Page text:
Expat interest in politics in Brazil

Hello everyone,

As an expat, your day-to-day life in Brazil is impacted by decision-making at the political level in your host country as well as in your country of origin. We would like to know how involved you think expats should be in the political day-to-day of either their host or home country?

Can expats vote during elections which take place in their country of origin? Can you do so online or through embassies/consulates in Brazil?

What is the administrative process which has been set up in Brazil to enable expats to vote in their country of origin?

To which extent should political life in Brazil include expats and their concerns? Should they be more active as a community to make their voices heard?

Are there any precautionary measures to observe during election period in your host country? Any local prohibitions?

Do you keep up with politics in Brazil?

Thanks for sharing your experience.

Bhavna

I do keep up with politics in Brazil but only as a precaution of anything bad that may occur and affects my well-being as an expat. I don´t discuss or talk about it with other people because it creates troubles or other problems.

They Consulate and embassy's notify me at election time in home country and assist with registration.
Yes I monitor both home and in Brazil as to politics and taxes as said which may affect me.

robal :

I do keep up with politics in Brazil but only as a precaution of anything bad that may occur and affects my well-being as an expat. I don´t discuss or talk about it with other people because it creates troubles or other problems.

Same Boat, I was warned about the Passion of Brasilian Politics....it's like Religion I stay far away...I just stay abreast of the Political Climate and it is allways "HOT"....Need to know  when to Skidaddle....

As a guest in Brazil, I don't feel it appropriate to comment too much on local politics.  It's sort of like commenting on people's relatives while a guest in their home:  THEY may be able to criticize the cousins, but may take it amiss from outsiders.   There's also a strain of xenophobia in Brazilian culture that's usually kept just below the surface, but it's best not to bring out.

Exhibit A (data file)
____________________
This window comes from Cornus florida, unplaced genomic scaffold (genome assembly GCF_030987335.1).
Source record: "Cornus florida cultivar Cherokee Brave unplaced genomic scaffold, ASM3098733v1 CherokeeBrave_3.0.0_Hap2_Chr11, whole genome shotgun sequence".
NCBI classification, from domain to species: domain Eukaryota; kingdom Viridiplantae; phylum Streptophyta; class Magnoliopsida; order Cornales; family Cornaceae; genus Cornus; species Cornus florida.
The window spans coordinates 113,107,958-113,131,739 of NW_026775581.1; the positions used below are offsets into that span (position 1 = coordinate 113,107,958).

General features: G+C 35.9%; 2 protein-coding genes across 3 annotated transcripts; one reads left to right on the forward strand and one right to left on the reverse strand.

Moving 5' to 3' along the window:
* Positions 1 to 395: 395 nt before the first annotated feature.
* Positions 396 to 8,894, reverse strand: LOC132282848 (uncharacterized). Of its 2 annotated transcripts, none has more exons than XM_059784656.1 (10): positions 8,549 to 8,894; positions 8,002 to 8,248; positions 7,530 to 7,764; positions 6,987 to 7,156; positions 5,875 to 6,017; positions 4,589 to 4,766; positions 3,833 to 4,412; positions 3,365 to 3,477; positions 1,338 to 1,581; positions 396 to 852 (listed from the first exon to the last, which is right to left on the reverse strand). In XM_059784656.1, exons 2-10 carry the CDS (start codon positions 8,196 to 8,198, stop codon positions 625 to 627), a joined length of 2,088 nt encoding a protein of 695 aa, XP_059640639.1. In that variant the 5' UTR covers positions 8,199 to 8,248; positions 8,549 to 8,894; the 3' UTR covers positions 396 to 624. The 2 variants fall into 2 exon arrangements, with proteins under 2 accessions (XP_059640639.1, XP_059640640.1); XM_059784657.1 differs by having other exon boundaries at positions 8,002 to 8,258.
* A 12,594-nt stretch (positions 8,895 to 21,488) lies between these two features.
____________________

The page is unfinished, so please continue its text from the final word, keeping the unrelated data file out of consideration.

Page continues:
With respect to home politics in the US, degree of participation depends on the expat's residence status.   There's no voting at diplomatic facilities, because in the US elections are the responsibility of the states, not the Federal Government.   Expats who retain residences in the US can vote a normal, complete absentee ballot, containing all offices and candidates, provided by their home election officials,  by mail. 

I understand that for expats like me, who don't maintain a US residence, the last state where we resided will provide a special mail-in ballot on request, that includes the candidates for President and Vice President only.

I totally agree with robal, like people will ask me what i think about brazilian politics all the time, default canned response is - I love being here, but its not my place to decide for brazilians who should run their country.

I do enjoy keeping a low profile on everything, keeps things simpler. as for back home in canada. because im not there - i feel that i should not contribute to voting as its a bit of a rhetoric  issue as im not invested there.

Until fairly recently I haven't really paid much attention to Brazilian politics. Not really my place other than to know if I should watch my back when out and about. I've gotten the picture of "Welcome to Brazil. Thank you for your dollars. Keep out of our business."

I get something of the same reaction when commenting about American politics: "What business is it of yours? You  don't live here anymore!" Mostly from supporters of the purveyor of a certain Made in China red hat. Quite a few of them even think I lost my U.S. citizenship (automatically) when I moved here.

I arranged for my absentee fax- or mail-in ballot before I moved here in 2012. I vote because it does affect me. 99% of my income is from U.S. sources and I still have to pay taxes, which have gone up since 2016 for me as a small business owner.

Mike in São Paulo :

Until fairly recently I haven't really paid much attention to Brazilian politics. Not really my place other than to know if I should watch my back when out and about. I've gotten the picture of "Welcome to Brazil. Thank you for your dollars. Keep out of our business."

I get something of the same reaction when commenting about American politics: "What business is it of yours? You  don't live here anymore!" Mostly from supporters of the purveyor of a certain Made in China red hat. Quite a few of them even think I lost my U.S. citizenship (automatically) when I moved here.

I arranged for my absentee fax- or mail-in ballot before I moved here in 2012. I vote because it does affect me. 99% of my income is from U.S. sources and I still have to pay taxes, which have gone up since 2016 for me as a small business owner.

Hi Mike. Long time no hear. Nice to see you back at the forum.

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